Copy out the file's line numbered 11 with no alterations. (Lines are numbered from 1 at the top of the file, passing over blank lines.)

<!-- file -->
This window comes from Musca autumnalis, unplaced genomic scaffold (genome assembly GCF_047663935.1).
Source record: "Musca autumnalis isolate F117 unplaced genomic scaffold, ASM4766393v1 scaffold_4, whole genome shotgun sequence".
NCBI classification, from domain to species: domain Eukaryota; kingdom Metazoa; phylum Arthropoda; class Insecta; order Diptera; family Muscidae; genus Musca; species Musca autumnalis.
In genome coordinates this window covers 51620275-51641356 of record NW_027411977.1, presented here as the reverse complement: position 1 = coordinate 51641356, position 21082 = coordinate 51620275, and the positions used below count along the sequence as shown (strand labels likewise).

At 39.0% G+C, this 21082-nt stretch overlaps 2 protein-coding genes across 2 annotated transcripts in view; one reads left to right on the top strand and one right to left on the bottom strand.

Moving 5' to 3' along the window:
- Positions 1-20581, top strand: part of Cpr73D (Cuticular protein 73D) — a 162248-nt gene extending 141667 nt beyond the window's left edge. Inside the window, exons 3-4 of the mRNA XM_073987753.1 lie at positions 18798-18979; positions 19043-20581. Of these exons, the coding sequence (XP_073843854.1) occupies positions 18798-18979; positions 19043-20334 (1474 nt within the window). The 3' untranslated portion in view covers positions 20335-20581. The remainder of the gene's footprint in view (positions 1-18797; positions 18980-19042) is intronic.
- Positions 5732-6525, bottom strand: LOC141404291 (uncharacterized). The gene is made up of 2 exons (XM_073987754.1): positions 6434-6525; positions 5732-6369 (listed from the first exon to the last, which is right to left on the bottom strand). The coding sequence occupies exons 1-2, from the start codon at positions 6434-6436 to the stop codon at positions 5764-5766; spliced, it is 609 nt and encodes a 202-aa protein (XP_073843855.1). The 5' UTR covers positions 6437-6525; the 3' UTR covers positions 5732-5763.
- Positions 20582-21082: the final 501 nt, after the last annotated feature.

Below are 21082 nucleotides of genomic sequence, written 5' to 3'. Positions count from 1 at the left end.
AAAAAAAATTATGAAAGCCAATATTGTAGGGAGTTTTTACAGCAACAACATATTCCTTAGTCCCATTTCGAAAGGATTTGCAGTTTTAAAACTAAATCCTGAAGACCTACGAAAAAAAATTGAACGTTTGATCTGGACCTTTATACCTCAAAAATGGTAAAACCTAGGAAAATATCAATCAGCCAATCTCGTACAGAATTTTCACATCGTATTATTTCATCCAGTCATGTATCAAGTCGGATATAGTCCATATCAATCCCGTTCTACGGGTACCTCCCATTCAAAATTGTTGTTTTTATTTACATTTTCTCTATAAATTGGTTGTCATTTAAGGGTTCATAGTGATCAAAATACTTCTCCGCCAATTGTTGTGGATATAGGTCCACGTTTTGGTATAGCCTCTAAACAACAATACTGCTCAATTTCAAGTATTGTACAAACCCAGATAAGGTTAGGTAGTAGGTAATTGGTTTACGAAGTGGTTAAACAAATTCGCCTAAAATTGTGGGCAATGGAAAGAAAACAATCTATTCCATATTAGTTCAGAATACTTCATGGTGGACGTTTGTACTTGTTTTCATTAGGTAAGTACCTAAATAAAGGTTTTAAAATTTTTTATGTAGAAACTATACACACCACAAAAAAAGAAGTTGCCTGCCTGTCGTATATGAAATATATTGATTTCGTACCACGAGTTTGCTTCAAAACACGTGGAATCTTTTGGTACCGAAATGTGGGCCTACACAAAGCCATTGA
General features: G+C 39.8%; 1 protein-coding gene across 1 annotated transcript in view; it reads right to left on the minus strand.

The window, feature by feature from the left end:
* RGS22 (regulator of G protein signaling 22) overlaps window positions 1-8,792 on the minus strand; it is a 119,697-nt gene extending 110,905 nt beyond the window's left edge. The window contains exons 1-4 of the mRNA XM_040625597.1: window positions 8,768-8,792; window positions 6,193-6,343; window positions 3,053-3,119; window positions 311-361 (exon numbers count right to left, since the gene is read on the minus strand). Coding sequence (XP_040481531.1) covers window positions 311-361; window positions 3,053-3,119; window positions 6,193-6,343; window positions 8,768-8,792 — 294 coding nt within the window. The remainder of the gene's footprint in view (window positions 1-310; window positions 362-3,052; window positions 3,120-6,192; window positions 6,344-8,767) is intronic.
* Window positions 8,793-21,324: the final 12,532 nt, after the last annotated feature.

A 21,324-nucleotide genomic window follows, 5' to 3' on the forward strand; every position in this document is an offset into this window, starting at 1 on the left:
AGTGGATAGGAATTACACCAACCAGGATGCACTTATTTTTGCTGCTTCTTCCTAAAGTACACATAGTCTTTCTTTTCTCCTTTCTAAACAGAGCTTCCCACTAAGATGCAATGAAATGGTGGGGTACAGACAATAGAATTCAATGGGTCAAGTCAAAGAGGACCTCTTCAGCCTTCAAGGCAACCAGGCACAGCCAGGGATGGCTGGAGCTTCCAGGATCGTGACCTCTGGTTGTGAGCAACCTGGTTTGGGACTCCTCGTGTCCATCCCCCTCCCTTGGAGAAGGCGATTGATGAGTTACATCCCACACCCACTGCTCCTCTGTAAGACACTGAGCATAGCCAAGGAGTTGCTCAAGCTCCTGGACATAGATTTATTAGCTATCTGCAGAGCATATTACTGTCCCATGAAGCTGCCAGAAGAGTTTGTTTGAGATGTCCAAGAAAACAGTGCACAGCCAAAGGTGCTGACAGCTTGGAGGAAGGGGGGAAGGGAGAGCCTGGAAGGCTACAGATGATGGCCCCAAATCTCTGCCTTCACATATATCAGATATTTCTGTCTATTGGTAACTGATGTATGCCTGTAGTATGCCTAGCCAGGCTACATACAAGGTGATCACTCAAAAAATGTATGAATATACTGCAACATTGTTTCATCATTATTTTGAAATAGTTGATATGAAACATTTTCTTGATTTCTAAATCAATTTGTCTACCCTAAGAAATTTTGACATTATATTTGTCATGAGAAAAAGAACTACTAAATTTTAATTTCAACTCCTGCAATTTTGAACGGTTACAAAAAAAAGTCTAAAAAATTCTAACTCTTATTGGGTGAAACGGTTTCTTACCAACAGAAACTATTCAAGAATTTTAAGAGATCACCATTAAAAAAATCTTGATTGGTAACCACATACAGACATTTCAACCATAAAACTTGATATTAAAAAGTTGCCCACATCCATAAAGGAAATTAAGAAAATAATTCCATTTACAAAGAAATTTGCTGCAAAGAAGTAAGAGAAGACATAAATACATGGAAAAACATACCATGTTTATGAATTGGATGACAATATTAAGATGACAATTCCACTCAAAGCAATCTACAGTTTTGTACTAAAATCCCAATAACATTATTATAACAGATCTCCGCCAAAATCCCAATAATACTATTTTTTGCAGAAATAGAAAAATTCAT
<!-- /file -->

AAAAAAAATTATGAAAGCCAATATTGTAGGGAGTTTTTACAGCAACAACATATTCCTTAGTCCCATTTCGAAAGGATTTGCAGTTTTAAAACTAAATCCTGAAGACCTACGAAAAAAAATTGAACGTTTGATCTGGACCTTTATACCTCAAAAATGGTAAAACCTAGGAAAATATCAATCAGCCAATCTCGTACAGAATTTTCACATCGTATTATTTCATCCAGTCATGTATCAAGTCGGATATAGTCCATATCAATCCCGTTCTACGGGTACCTCCCATTCAAAATTGTTGTTTTTATTTACATTTTCTCTATAAATTGGTTGTCATTTAAGGGTTCATAGTGATCAAAATACTTCTCCGCCAATTGTTGTGGATATAGGTCCACGTTTTGGTATAGCCTCTAAACAACAATACTGCTCAATTTCAAGTATTGTACAAACCCAGATAAGGTTAGGTAGTAGGTAATTGGTTTACGAAGTGGTTAAACAAATTCGCCTAAAATTGTGGGCAATGGAAAGAAAACAATCTATTCCATATTAGTTCAGAATACTTCATGGTGGACGTTTGTACTTGTTTTCATTAGGTAAGTACCTAAATAAAGGTTTTAAAATTTTTTATGTAGAAACTATACACACCACAAAAAAAGAAGTTGCCTGCCTGTCGTATATGAAATATATTGATTTCGTACCACGAGTTTGCTTCAAAACACGTGGAATCTTTTGGTACCGAAATGTGGGCCTACACAAAGCCATTGA